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I just went to court for a DUI with refusal and lost. I want to file motion for new trial on these grounds

San Diego, CA |

The jury deliberated for 2 .5 hrs. just after 2 hrs the jury had a question that they wrote on a piece of paper and the judge read it to counsel on record. The question was
" can we find the defendant not guilty for DUI but find him guilty for refusing the the chemical test?"
The judge wrote back " NO" and sent it with the balif to deliver it to the jury.
I believe that the jury miss understood the judges answer and that is why they ruled Guilty.
I believe that the judge should have called the jury back into court and explained to them that if you find the defendant not guilty of driving then the refusal is a mute point.
In which case the judge inadvertently gave them the wrong answerer and they were forced to give a guilty verdict.
Is this a reason for a motion for new trial?

Attorney Answers 7

Posted

It is possible that this a grounds for a reversal, what does your trial attorney think about the possibility of an appeal?

I will be happy to speak with you at no cost with a phone or office conference. Please call my office at 619-231-0401 or visit my website at www.paulneuharth.com

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Asker

Posted

He said he has to think about it. It was very strange because as soon as the judge read it even the prosecutor was starting to congratulate my attorney. The judge even seemed happy about the question. everybody in the court room thought that because they were asking that in meant that they were leaning to "Not Guilty" the evidence toward a not guilty verdict was considerable.

Posted

In addition to Mr. Neuharth's response I would add that it is vital that your trial attorney objected to the court's response to the question before the judge sent the note back with "NO" written on it. If your attorney did not engage in some kind of debate which made its way on to the record, you may not have a motion for new trial or appeal on those grounds. If the judge would not entertain argument or if he sent his answer back without consulting the parties, that would be arguably an abuse of discretion which could give rise to an issue in a new trial motion or appeal.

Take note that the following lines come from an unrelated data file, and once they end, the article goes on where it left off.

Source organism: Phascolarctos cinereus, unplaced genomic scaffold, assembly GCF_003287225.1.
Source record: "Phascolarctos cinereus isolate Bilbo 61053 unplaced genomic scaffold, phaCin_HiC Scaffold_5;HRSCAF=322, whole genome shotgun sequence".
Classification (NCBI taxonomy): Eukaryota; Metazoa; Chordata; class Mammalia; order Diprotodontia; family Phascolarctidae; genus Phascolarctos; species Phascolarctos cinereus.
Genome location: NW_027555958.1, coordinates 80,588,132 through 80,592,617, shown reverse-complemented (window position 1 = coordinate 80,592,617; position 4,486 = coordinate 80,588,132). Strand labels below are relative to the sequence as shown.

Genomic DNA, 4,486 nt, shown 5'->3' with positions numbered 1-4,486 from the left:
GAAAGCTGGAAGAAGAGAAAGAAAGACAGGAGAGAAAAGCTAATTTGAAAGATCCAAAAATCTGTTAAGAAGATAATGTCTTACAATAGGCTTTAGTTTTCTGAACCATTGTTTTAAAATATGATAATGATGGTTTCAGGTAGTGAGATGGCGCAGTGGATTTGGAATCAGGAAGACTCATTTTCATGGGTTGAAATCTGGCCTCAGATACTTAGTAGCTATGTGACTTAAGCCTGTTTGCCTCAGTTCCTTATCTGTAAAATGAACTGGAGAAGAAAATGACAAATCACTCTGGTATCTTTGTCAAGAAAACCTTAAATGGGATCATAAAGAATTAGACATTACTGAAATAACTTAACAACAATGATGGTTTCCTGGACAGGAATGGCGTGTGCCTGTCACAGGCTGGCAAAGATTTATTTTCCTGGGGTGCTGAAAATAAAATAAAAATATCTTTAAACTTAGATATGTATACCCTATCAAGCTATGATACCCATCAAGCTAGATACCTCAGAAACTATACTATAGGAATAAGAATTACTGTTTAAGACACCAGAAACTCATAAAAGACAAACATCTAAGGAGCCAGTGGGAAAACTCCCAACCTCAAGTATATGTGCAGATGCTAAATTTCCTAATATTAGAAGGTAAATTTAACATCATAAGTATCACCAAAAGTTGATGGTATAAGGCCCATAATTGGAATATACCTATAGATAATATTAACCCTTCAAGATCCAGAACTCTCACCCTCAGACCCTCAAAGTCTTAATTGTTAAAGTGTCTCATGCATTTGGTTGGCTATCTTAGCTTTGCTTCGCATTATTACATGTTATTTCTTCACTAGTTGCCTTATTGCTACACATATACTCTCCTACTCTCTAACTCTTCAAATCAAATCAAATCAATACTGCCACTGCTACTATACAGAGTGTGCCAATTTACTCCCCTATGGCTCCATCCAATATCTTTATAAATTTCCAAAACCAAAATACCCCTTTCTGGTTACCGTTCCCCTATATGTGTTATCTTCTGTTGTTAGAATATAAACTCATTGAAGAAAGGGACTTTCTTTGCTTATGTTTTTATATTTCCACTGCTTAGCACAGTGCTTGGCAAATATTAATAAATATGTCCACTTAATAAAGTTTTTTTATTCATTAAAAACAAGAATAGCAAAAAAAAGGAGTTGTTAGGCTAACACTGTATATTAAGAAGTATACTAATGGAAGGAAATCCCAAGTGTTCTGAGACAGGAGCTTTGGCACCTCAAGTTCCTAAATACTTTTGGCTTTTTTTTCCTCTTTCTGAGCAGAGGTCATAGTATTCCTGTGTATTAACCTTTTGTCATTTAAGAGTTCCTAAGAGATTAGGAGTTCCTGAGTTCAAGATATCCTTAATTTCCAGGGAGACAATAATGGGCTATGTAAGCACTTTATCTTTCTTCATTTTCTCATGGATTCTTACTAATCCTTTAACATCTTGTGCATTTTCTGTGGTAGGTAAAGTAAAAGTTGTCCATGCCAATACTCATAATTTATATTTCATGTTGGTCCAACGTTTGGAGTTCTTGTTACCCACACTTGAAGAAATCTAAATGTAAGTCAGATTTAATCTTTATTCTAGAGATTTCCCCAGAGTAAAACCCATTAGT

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Posted

He did not object. Because he is a lawyer and he and the judge & the prosecute are lawyers. They all know the law. It is an easy answer to comprehend for them. But for me. I did not understand i. My Lawyer had to explain it to me. The jurors did not have the luxury of having a lawyer with them. So they probably understood it as if they find me guilty of refusal then they have to find me guilty of Driving.

Gayle Anne-Marie Gutekunst

Gayle Anne-Marie Gutekunst

Posted

You seem to understand the general principle pretty well. Know that you can appeal a misdemeanor criminal verdict: it goes to the "Appellate Department" of the Superior Court. Here in SF there are attorneys who take this cases via appointment by the court. You might be able to get a court-appointed appellate attorney for this purpose. If your attorney did not object, he is not likely to file a motion for a new trial on the grounds you have suggested.

Gayle Anne-Marie Gutekunst

Gayle Anne-Marie Gutekunst

Posted

Discuss it frankly with your attorney. If you are having doubts about your attorney's advice, get a second opinion. I would not - under any circumstances - want you to forego a motion for a new trial if an attorney who knows the record and the case suggests that it is advisable. I think we've reached the limit of my ethical ability to respond to your questions. I do wish you good luck.

Posted

It depends. Your counsel would have to object at that time to preserve the record. However, if the court refused argument on the instruction, or even a sidebar discussion, that could be potential grounds.